Jim Clayborn | RNN
An electric Ford F-150 Lighting owner who describes himself as “Into Electric Vehicles” had to get out of his electric vehicle when it stopped working after a public charger “fried” the vehicle, he said Sunday.
“Lightning bricked today at an [Electrify America] charger,” Twitter user Eric Roe wrote Sunday afternoon. “I’m 1000 miles from home, the EA charger when [sic] black, and my Lightning won’t move. I’m screwed.”
After that initial post, Roe posted an update that included pictures of the vehicle being loaded onto and then carted away by a tow truck.
That tweet had gotten some attention — 1,412 likes (which I’ll interpret as expressions of sympathy, in this case), as well as about 235 replies and a similar number of retweets as of late Tuesday morning.
A number of those replies were from Roe himself, providing updates to his situation, but one – likely panicking at the publicity – was from Emma Bergg, whose profile indicates that she is the “Global Director, Electric Vehicles Communications for Ford Motor Company,” who asked that the driver private message to her:
Yeah…not exactly the kind of public exposure Ford wanted from its e-car rollout – a massive commitment by the company, which has promised an 100%-electric vehicle line by 2030 in Europe, and soon thereafter in the U.S.
Hopefully, Ms. Bergg can get Roe some help — because it sounds like he needs some.
@itskyleconner @brandenflasch @jimfarley98 Power Ford in Newport says they need to replace the 12 volt battery before they can diagnose, and it’s some sort of special battery and they don’t have an ETA. Then what?? 😡— Eric Roe (@Eric_L_Roe) November 28, 2022Advertisement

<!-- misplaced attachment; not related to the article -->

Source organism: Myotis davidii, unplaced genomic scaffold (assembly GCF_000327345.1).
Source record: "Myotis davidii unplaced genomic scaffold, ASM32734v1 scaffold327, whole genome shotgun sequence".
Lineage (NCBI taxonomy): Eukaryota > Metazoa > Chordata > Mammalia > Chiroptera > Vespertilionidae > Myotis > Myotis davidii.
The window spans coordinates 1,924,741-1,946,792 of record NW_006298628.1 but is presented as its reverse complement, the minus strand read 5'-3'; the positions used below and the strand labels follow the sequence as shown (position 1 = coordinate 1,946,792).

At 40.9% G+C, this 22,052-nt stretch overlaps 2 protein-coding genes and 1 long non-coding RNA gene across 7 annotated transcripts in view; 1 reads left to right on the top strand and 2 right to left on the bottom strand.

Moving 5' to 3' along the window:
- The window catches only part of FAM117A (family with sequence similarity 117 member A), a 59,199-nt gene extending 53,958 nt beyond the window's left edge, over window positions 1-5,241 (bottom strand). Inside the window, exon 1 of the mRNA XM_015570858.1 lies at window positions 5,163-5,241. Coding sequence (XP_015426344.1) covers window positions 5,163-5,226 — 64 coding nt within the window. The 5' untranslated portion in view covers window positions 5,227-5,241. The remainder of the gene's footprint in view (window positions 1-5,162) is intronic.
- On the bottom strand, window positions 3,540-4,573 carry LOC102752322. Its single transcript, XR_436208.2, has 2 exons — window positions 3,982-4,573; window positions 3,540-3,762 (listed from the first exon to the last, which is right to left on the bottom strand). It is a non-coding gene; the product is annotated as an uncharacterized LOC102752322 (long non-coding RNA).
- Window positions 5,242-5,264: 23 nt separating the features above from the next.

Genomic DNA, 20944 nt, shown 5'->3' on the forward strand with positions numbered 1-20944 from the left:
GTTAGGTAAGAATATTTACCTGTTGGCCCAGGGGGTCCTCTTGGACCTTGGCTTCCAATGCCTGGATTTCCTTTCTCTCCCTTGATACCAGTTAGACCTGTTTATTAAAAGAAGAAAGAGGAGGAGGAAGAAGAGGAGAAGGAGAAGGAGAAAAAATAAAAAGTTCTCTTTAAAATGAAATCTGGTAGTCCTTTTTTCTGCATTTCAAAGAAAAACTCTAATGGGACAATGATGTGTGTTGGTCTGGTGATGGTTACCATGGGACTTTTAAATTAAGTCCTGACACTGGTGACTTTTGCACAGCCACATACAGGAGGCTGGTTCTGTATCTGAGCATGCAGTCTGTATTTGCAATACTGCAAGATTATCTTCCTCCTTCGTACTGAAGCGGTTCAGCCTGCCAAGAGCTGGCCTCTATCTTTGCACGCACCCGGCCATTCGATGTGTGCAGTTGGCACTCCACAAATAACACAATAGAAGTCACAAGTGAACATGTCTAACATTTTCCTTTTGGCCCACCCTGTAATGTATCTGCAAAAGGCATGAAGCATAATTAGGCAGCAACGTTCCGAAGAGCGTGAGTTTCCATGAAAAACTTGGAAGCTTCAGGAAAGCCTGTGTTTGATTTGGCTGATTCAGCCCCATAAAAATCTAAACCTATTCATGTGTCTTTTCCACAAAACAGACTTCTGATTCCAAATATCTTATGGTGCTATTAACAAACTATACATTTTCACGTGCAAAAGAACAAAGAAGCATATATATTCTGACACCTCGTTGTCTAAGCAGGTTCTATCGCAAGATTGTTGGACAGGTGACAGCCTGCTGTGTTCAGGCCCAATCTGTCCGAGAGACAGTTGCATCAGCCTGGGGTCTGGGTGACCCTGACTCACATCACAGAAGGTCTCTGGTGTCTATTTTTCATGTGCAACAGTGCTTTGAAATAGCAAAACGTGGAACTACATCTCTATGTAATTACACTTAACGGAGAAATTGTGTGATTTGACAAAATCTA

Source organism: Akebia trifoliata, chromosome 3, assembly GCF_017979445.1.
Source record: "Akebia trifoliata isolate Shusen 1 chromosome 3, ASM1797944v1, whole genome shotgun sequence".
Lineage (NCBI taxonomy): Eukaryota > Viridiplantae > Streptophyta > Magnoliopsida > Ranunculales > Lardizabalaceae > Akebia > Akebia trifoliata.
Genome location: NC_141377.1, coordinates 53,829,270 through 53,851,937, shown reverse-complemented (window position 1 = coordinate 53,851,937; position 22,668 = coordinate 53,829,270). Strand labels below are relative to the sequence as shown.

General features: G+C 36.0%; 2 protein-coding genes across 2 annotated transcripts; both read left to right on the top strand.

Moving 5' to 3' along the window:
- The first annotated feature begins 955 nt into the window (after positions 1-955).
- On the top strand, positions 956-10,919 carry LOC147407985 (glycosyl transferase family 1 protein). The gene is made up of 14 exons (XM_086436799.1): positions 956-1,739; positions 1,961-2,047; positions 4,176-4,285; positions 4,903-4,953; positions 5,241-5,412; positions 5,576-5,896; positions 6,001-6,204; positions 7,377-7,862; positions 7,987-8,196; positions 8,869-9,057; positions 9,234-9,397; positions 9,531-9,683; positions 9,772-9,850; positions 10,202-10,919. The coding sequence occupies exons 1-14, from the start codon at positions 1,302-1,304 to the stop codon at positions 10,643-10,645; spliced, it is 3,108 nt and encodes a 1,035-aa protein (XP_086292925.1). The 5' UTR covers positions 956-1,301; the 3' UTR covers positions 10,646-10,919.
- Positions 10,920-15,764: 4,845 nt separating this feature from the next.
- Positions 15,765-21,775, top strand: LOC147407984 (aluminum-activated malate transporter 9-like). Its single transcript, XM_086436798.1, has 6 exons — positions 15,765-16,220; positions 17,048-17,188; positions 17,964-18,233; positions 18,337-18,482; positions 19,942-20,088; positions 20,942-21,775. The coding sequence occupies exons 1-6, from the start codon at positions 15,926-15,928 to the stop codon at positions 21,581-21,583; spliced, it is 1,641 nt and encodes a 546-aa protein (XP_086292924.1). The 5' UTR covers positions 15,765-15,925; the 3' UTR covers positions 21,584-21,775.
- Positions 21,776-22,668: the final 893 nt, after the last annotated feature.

We’ll be keeping an eye on Roe’s situation and hoping that he gets it resolved quickly, and at the expense of either Ford or Electify America, because Ford truck batteries can run over $35,000.
That’s a big repair bill for a vehicle with only 10,000 miles on it.
And as we previously reported, Auto critic Henry Payne said the Ford F-150 Lightning electric pickup truck’s “kryptonite” is a road trip, according to the Detroit News review of the vehicle. Payne explained that the electric truck got him “170 miles of range” on a trip up interstate 75 in Michigan, while its gasoline-powered counterpart gets drivers “600 miles and 22 mpg.”
Perhaps it is stories like this that convinced Toyota Motors to refuse to commit to only electric vehicles – for which they have been relentlessly attacked by infantile environmental activists:
Perhaps Ford should re-consider its extreme e-plans as well, before it is too late.